Start exercising? Check. More Quality Time? Check. Better Outlook? Check. Change Negative Habits? Check. It can be daunting when your list of things you want to improve is as long as your shopping list. Thinking about all you have to or want to have positive changes may increase your anxiety. The frustration of an unused gym membership or other reminders of failed intentions can make you feel hopeless.
However, it is essential to remember that promises to change are only a catalyst for all-embracing character changes. It is not productive for people to reflect on their past inconsistent behaviors and failed promises to make positive lifestyle changes.
“The key is setting small, attainable goals instead of a grand singular, overwhelming goal. Small steps can help you reach whatever it is you strive for and give you the confidence to continue.” says psychologist Lynn Bufka, Ph.D. “Remember, it is not the extent of the changes that matters, but rather the act of recognizing that positive lifestyle changes are important and working toward them, one step at a time is the only way to achieve lasting success.”
By making your goals realistic, there is a higher chance that you will make them part of your lifestyle and incorporate healthy behavior into your everyday life.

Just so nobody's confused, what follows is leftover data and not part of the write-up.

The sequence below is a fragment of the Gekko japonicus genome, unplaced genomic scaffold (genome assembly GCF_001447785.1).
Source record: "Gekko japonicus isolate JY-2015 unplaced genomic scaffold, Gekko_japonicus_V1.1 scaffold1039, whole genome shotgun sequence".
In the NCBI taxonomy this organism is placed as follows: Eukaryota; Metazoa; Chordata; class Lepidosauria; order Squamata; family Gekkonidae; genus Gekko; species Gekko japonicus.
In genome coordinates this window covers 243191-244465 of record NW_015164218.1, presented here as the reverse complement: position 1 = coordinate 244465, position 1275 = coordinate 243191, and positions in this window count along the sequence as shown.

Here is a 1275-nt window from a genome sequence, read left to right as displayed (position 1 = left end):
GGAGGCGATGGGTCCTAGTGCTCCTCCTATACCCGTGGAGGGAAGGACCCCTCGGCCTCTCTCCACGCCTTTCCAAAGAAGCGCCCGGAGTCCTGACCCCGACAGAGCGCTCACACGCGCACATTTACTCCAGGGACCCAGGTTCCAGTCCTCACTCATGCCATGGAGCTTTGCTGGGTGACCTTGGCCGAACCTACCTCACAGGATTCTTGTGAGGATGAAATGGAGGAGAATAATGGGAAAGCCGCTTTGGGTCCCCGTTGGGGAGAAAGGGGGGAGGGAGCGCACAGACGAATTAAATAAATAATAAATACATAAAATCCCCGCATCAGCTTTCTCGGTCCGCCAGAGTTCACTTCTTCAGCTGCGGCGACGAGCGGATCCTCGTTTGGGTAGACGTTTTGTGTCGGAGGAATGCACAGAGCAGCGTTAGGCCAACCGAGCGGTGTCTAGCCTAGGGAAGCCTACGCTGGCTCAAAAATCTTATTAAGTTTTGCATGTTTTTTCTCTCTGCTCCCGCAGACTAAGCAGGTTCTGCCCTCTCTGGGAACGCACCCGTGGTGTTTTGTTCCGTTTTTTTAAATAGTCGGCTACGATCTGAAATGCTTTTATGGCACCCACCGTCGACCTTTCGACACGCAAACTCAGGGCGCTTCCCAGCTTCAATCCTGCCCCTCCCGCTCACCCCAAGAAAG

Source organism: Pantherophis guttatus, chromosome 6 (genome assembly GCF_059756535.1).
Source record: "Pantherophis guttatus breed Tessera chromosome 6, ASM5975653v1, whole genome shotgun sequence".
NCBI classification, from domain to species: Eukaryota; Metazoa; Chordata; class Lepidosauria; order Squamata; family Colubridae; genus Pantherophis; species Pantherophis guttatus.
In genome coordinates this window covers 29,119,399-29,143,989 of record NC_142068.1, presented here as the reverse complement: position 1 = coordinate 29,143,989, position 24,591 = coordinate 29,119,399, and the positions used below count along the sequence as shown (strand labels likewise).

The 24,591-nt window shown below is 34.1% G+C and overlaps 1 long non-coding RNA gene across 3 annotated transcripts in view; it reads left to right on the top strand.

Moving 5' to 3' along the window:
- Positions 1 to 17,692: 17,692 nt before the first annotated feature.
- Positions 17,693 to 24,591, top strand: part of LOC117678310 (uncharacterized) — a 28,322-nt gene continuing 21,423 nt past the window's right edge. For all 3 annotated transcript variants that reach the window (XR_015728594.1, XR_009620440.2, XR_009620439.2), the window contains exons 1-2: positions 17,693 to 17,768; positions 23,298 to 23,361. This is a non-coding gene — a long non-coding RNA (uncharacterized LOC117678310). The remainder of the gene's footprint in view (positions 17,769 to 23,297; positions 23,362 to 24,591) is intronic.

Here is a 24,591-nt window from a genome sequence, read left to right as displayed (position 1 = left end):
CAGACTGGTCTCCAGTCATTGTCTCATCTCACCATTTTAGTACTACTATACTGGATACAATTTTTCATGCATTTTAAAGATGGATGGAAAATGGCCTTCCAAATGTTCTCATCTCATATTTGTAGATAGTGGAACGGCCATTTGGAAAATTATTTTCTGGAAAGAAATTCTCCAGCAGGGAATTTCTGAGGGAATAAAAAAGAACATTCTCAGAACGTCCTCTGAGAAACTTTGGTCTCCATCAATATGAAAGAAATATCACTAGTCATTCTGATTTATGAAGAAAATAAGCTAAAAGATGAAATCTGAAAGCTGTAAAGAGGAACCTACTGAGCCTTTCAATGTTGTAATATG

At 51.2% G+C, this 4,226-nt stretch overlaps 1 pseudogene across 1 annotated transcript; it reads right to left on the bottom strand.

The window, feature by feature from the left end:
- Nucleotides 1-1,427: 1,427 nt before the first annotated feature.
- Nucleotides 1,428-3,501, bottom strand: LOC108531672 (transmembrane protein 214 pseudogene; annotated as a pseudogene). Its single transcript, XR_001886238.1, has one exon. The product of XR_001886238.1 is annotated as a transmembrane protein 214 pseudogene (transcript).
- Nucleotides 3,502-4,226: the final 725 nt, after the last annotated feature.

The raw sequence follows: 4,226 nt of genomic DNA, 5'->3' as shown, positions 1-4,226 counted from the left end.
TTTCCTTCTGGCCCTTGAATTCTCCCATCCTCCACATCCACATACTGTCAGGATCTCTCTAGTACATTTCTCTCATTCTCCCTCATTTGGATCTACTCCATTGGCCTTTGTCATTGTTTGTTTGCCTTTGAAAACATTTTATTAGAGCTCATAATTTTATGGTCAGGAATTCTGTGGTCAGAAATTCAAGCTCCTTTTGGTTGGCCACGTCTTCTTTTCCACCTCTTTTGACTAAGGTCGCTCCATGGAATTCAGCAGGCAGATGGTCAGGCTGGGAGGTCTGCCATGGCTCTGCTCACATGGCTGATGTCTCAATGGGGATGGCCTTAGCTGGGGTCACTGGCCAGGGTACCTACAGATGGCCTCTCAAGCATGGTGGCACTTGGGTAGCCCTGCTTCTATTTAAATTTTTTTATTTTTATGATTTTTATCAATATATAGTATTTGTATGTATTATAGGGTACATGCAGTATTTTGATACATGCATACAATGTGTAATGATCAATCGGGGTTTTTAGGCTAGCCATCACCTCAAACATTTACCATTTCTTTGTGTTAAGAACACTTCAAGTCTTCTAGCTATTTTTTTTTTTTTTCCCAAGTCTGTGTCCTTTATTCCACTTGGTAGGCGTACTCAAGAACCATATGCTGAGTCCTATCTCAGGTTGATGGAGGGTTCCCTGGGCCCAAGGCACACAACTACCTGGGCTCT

The American Psychological Association offers these tips when thinking about a New Year’s resolution:
Make commitments that you believe you can keep. If, for example, you aim to exercise more frequently, schedule three or four days a week at the gym instead of seven. If you would like to eat healthier, try replacing dessert with something healthy you enjoy, like fruit or yogurt, instead of seeing your diet as a form of punishment.
Change One Behavior at a Time
Unhealthy behaviors develop over time. Thus, replacing unhealthy behaviors with healthy ones requires time. Don’t get overwhelmed and think that you have to reassess everything in your life. Instead, work toward changing one thing at a time.
Talk About It
Share your experiences with family and friends. Consider joining a support group to reach your goals, such as a workout class at your gym or a group of coworkers quitting smoking. Having someone to share your struggles and successes with makes your journey to a healthier lifestyle that much easier and less intimidating.
Don’t Beat Yourself Up
Perfection is unattainable. Remember that minor missteps when reaching your goals are completely normal and OK. Don’t give up entirely because you ate a brownie and broke your diet, or skipped the gym for a week because you were busy. Everyone has ups and downs; resolve to recover from your mistakes and get back on track.
Ask for Support
Accepting help from those who care about you and having someone listen strengthens your resilience and ability to manage stress. If you feel overwhelmed or unable to meet your goals on your own, consider seeking professional help. Psychologists are uniquely trained to understand the connection between the mind and body. They can offer strategies as to how to adjust your goals so that they are attainable, as well as help you change unhealthy behaviors and address emotional issues.